Snyder's "Unconscionable" Use of Millions in Taxpayer Money for Criminal Defense Fees Questioned
"I can't think of a clearer conflict of interest than the governor signing a contract to provide his own personal legal defense … without anybody providing oversight," attorney said.
One resident of Flint, Michigan—a city still grappling with a lead-contamination crisis—is asking a grand jury to look into whether Gov. Rick Snyder illegally used $2 million in taxpayer money for his legal fees related to the disaster.
"After what has happened in this city, it's just a slap in the face," said 46-year-old Keri Webber, adding that she finds it "unacceptable and unconscionable" for city residents to "pa[y] for the defense of the very man at the center of the whole issue."
Webber is represented in the case, filed Tuesday in the Ingham County Circuit Court, by attorney Mark Brewer, a former chair of the Michigan Democratic Party. She says her husband and 16-year-old and 21-year-old daughters are suffering from health effects from the lead-poisoned water.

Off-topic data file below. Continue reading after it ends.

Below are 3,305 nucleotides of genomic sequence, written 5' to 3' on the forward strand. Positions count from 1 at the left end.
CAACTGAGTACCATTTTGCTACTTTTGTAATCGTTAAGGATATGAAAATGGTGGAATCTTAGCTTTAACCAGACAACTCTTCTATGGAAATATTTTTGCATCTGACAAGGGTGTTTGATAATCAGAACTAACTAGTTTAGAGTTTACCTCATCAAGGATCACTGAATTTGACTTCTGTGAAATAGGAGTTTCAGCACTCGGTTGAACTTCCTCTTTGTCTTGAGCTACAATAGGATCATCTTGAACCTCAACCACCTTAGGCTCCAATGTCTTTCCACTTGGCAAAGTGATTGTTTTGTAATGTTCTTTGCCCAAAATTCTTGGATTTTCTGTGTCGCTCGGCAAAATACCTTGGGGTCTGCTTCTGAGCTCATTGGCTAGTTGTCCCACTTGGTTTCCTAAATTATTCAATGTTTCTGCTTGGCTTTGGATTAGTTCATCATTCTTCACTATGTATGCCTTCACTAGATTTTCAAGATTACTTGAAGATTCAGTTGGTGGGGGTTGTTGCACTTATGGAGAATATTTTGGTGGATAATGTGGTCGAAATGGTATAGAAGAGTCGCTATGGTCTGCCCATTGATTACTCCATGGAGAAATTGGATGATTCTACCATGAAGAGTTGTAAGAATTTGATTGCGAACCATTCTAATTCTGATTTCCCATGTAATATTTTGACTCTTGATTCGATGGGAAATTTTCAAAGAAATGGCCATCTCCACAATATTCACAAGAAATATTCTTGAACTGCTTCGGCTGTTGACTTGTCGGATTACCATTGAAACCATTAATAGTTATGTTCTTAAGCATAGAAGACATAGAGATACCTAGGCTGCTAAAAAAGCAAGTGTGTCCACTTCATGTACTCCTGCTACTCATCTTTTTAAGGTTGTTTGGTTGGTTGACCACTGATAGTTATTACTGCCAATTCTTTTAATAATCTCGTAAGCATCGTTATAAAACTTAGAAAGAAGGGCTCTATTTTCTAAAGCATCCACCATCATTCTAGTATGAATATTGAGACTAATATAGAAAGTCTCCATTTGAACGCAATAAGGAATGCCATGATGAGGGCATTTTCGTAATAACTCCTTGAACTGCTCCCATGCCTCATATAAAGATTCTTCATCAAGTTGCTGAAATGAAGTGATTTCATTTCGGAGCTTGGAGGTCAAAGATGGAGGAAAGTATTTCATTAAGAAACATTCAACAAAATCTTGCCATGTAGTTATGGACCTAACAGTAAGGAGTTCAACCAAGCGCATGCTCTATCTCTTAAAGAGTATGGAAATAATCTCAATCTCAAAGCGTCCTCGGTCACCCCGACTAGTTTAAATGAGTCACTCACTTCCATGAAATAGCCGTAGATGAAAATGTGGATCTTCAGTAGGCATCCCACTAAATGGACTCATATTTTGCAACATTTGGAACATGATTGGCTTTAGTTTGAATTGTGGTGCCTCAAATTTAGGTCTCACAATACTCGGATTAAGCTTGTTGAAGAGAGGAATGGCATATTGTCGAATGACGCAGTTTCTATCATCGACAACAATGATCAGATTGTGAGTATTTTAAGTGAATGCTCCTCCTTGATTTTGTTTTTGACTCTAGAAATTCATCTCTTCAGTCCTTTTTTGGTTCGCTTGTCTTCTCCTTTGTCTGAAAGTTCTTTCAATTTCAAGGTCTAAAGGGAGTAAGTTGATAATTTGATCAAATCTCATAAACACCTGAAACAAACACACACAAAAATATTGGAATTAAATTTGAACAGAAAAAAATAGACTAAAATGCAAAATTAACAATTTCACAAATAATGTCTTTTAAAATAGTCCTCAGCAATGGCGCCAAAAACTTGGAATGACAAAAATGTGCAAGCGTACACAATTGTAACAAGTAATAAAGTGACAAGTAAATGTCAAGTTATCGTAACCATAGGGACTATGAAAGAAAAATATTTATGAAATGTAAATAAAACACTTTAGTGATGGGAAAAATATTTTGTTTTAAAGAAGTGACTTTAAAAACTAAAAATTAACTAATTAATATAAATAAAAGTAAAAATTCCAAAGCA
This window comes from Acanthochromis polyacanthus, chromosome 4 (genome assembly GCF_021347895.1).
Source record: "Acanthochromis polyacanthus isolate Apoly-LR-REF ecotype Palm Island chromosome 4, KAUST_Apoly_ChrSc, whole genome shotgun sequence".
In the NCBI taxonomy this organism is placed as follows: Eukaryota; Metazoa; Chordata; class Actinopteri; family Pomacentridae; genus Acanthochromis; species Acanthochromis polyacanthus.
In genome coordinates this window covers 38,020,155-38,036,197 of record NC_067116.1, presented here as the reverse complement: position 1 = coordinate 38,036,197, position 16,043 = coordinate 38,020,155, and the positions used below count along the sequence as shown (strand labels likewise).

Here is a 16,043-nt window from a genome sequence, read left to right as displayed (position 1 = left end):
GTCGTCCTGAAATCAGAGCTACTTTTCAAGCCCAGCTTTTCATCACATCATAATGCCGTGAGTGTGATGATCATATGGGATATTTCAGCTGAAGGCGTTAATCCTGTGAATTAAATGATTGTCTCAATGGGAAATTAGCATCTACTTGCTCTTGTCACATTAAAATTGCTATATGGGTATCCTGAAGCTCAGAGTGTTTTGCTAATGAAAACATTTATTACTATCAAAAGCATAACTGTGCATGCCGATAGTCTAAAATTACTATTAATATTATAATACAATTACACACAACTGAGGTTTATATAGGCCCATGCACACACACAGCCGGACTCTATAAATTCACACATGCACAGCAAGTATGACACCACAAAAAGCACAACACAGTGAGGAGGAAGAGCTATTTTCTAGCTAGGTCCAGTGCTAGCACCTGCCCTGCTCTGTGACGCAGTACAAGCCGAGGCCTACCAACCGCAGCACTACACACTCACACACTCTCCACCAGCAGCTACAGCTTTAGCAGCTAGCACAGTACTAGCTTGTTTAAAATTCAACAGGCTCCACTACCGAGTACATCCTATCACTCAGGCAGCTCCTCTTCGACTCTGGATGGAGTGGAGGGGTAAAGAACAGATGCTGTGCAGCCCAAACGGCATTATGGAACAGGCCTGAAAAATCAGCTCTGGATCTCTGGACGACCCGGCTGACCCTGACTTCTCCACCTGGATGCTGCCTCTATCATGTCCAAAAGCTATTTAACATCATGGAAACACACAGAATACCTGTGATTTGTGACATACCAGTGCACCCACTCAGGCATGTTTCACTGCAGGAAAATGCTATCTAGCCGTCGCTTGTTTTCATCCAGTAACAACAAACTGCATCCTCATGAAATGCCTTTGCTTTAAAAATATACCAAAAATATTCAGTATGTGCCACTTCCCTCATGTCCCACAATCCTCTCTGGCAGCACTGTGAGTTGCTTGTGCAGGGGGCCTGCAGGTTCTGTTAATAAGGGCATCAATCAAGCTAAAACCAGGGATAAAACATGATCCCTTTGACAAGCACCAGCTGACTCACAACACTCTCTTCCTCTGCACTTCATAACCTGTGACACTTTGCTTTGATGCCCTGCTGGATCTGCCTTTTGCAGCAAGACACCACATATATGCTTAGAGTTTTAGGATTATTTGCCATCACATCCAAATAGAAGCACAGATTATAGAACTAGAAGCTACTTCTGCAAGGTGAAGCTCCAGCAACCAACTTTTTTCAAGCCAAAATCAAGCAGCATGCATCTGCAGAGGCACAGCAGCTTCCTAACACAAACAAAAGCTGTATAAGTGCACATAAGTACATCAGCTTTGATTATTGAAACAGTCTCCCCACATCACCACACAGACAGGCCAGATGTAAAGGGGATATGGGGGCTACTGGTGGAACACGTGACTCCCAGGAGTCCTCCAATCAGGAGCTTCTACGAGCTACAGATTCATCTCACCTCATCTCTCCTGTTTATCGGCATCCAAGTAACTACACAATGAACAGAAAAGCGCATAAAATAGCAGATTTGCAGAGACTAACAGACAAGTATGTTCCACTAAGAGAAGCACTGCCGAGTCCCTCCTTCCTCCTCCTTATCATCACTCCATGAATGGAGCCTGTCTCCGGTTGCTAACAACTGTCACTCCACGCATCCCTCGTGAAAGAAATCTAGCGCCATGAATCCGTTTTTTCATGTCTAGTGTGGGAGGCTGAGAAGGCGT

The Associated Press reports:
The Republican governor has approved two contracts for outside Flint-related legal services worth $3.4 million, including $2 million for "records management issues and investigations" and $1.4 million to defend against civil lawsuits.
The complaint questions the $2 million contract.
According to the complaint, the Detroit News reports, "Snyder did not have the proper legal authority to enter into the contract and violated a constitutional prohibition against public officials engaging in transactions that create a conflict of interest."
"I can't think of a clearer conflict of interest than the governor signing a contract to provide his own personal legal defense … without anybody providing oversight," Brewer said.
Brewer "alleges in his complaint that amounts to misconduct in office, a crime," the Detroit Free Press adds.
Snyder's office defended the use of public money for the criminal fees as "legally sound" because they were for dealing with lawsuits "brought against the office of the governor in an official capacity."
According to advocacy group Progress Michigan, Webber was forced to file the suit because Attorney General Bill Schuette failed in his capacity.
"Public money should be going to help the families in Flint get their pipes replaced and attain other desperately needed services due to the Flint Water Crisis. It should not be assisting our multi-millionaire governor who is responsible for the crisis shield himself from accountability," said Lonnie Scott, executive director of Progress Michigan.